Q: Why do people recommend behavior training for puppies? Is there really a social development schedule for dogs?
— L.J., Akron
A: Just as children, canines go through social development stages. It can aid in understanding your puppy’s needs by having a little understanding of these developmental periods. Time frames may vary by one or two weeks depending on individual dogs.
Puppies should be about 8 weeks old when they leave their mothers. Though a puppy might be weaned, it still needs interaction with mom and littermates. During this time, a puppy learns correct play, including proper bite inhibition — knowing how strong it is biting. Grasping that concept will make your training much easier.
Always avoid rough play with the puppy. Age training should be fun and positive.
During the seventh to twelfth week, the puppy needs positive introduction to the world around it. This is a “critical period,” which should include visits to the vet, groomer and puppy socialization classes. The puppy needs to get accustomed to loud noises, such as your vacuum and disposals, as well as things like water/baths, wheel chairs and walkers, etc.
Use lots of treats to encourage the puppy as it “explores” the unfamiliar and learns there is nothing to fear. Make a game out of everything. Have it walk on different textures of flooring, even floors that move.
Accustom the dog to be restrained during this period, which helps with vet and grooming visits and hugs from children. Being restrained is not a natural thing for a dog to accept and must be taught. It is also time to teach the puppy to accept feet, ears and mouth examinations. This age can also be a “fear period” for a puppy.
Research has shown that a puppy’s temperament and personality is almost completely established by the time the puppy is 12 to 16 weeks old which is why the first four months of the puppy’s life is so important. It is during this period that the puppy will gain confidence in new and different situations. Experiences should still be as positive as possible.
It is important for the puppy to learn to be handled by people other than the owner as well as to walk away from their owner with someone. This will help with vet visits and grooming and be less stressful for the dog. It is also during this time the puppy should be learning that the leash is a positive, fun thing.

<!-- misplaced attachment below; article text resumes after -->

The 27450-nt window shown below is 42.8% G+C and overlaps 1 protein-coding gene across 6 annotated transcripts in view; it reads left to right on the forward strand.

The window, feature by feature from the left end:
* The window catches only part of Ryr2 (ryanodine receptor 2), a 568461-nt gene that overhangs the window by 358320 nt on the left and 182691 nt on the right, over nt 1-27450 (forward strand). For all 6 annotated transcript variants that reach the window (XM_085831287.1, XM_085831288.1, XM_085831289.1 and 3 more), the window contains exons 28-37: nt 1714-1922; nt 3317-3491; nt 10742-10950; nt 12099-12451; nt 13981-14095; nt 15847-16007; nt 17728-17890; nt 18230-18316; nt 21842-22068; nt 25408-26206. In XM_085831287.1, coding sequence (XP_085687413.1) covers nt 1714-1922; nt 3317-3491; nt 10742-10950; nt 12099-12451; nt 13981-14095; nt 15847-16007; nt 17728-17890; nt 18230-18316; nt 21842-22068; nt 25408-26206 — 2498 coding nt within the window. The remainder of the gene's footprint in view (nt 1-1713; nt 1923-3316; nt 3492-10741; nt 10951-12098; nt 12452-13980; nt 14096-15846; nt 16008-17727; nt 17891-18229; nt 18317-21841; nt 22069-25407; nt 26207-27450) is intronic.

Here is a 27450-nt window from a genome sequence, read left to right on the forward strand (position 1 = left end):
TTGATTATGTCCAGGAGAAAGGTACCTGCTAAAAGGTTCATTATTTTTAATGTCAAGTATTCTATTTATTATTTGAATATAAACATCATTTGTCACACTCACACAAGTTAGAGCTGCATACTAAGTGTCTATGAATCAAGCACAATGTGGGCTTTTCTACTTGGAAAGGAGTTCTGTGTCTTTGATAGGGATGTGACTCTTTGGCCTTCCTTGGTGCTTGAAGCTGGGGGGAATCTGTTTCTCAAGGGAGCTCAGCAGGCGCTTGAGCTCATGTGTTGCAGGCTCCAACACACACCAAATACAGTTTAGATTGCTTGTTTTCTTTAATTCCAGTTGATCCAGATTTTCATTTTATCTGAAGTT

A puppy will begin to lose its puppy teeth at about 4 months of age. You must make sure that the puppy’s teeth are actually coming out. It is fairly common in some of the small breeds and their mixes to need to have some of the puppy teeth pulled by a veterinarian in order to allow adult teeth to come in correctly.
It is also during this time that mounting often begins. Females as well as males might mount pillows, one another and people. Don’t make a big deal of it, but simply tell them “off” and get four feet back on the ground. At this stage a puppy will become more independent and strike out on its own to explore its environment. Starting formal obedience classes is essential because it is the best time for learning — especially to come when called — which will be covered in classes.
The teenage “years” hit somewhere between 6 and 12 months when a puppy may regress in all its manners. It is important to keep the rules consistent during this time.
At some point the puppy may go through a second fear period. Do things to build confidence during this time. Classes to learn good manners and acceptable boundaries will help the puppy during this time.
Depending on the breed or mixes that makes up the dog, full maturity can come anywhere between a year and five years. It is difficult sometimes to look at a 9-month-old, full-size dog and remember it still has puppy brains. Understanding the stages of development can help you raise a social, confident dog.
— Susan Jenkins
Owner of Papp’s Dog Services and a member of the
Association of Obedience Instructors and the
International Association of Canine Professionals
Please send questions about your pet to Kathy Antoniotti at the Beacon Journal, P.O. Box 640, Akron, OH 44309-0640; or send me an email to email@example.com. Please include your full name and address and a daytime phone number where you can be reached. I will forward your questions to the expert I think is best suited to answer your particular problem. Phoned-in messages will not be taken.